more than 5 years ago

How Do I Manage Seasoned Programmers?

nadador Quality - motivation (551 comments)

"... team stays motivated while reporting to me ..."

Most of the replies I see so far are really answering the question 'What makes a good manager?'. 'How do I keep experienced people motivated?' is an entirely different question.

When I was young, I didn't need anything from my manager(s) to be motivated. It happened naturally because I wasn't yet jaded or cynical. I hadn't seen one hundred page coding standards, TQM, Six Sigma, or AS9100A, and I hadn't been forced to repeatedly take training on how to avoid stabbing myself with writing utensils. The newness of any challenge was enough to make me excited.

Now that I'm older, what I need most to be motivated is to know that the people who manage my work (and rarely understand what I do) care about the quality of the product we produce. If you actually care about the quality of the software you deliver, then you will do lots of things that others have suggested. Its important, however, that you communicate that you're doing it because you actually care about delivering a quality product.

You'll fight for reasonable schedules and budgets. You'll offer your people ways to grow technically and organizationally. You'll value technical skill and put up with a little bit of personality shenanigans in order to keep good people on your team. You won't let your process slide, but you also won't pretend that a well-written TPS report is your actual product.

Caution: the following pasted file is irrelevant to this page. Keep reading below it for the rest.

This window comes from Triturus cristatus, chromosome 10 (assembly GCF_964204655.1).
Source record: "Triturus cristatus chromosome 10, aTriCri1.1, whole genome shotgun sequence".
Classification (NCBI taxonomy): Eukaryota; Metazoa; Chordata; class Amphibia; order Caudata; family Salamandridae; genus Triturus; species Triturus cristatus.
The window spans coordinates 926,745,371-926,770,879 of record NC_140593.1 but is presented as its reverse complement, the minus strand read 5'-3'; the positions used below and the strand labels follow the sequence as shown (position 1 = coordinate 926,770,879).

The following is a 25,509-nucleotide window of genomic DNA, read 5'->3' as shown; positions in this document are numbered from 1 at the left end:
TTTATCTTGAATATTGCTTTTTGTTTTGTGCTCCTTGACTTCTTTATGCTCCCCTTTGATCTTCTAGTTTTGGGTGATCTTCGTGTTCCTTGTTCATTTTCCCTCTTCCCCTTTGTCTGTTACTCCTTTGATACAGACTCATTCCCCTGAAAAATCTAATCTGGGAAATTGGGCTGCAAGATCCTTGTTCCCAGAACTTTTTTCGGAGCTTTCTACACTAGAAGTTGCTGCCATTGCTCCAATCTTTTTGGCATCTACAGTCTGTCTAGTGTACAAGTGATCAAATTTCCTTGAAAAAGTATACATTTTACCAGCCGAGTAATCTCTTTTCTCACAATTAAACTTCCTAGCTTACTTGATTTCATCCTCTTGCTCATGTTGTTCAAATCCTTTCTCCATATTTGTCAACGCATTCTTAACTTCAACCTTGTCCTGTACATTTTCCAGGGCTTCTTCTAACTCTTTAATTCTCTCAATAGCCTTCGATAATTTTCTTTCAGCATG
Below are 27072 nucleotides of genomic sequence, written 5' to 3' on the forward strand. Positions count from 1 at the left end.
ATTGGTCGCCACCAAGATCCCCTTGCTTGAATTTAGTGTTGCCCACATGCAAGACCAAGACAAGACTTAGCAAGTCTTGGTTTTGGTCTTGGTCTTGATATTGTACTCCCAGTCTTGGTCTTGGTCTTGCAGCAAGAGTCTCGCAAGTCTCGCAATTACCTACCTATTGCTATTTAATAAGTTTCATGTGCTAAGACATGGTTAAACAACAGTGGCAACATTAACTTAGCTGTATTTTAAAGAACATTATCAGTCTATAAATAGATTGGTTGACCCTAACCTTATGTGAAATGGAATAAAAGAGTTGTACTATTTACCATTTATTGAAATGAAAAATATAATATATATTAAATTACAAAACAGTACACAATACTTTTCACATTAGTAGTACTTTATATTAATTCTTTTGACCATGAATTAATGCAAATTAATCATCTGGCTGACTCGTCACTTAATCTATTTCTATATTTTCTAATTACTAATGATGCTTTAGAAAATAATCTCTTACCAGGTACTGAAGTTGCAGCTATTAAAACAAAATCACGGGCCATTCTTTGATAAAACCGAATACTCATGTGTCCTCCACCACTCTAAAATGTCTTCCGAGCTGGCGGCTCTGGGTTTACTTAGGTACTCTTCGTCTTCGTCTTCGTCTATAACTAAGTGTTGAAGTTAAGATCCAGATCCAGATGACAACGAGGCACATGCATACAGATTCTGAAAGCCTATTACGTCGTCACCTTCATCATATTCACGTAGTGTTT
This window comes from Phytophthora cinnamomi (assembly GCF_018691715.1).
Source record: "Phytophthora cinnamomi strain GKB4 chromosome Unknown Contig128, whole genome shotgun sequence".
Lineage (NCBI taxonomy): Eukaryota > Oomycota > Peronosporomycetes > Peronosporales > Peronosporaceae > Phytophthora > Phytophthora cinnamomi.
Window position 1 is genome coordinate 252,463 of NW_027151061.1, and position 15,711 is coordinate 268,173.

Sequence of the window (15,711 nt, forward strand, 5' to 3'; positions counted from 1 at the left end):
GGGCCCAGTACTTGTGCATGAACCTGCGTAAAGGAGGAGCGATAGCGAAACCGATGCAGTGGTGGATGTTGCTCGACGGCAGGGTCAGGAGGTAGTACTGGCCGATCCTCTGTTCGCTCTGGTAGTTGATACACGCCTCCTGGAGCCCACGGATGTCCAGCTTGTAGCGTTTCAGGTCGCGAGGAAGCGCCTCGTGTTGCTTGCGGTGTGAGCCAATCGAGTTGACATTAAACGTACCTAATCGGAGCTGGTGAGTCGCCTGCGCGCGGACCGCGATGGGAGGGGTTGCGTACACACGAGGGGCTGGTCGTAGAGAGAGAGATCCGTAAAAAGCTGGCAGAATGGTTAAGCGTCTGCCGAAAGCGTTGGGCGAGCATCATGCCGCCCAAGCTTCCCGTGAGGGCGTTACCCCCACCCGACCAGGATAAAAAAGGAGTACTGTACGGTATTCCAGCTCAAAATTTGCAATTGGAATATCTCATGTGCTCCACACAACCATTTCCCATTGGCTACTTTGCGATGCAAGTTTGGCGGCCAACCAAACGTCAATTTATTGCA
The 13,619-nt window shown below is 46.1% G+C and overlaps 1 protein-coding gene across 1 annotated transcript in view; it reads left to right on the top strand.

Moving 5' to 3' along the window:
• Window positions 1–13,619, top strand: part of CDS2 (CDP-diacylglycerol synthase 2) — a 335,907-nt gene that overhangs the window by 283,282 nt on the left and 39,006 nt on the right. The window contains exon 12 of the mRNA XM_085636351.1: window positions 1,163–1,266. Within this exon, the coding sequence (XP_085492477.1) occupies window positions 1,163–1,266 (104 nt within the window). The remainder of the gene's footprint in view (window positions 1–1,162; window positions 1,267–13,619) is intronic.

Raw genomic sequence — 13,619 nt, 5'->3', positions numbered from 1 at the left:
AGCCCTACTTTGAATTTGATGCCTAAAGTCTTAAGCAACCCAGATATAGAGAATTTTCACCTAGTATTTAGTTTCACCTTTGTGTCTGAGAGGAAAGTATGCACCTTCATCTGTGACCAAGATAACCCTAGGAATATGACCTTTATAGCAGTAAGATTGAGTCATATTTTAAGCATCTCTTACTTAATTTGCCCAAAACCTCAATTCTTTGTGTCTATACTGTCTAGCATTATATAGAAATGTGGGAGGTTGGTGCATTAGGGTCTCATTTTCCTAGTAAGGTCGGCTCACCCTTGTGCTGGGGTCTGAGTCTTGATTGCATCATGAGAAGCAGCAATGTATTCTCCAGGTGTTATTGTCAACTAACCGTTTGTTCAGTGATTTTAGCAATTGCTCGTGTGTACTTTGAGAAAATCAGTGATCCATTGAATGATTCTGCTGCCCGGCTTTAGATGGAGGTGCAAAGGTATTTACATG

The most important thing is that a desire for quality is a motivation that managers can share with the people they manage. A junior programmer (no matter how old) may have a hard time understanding the business drivers that influence what you do, but that programmer does want to have his/her work appreciated. As a manager, you probably don't care that some feature of Java EE 5 makes your code so much more elegant the way that your programmers will, but if you understand that its increasing the quality of your code, you can appreciate it, too.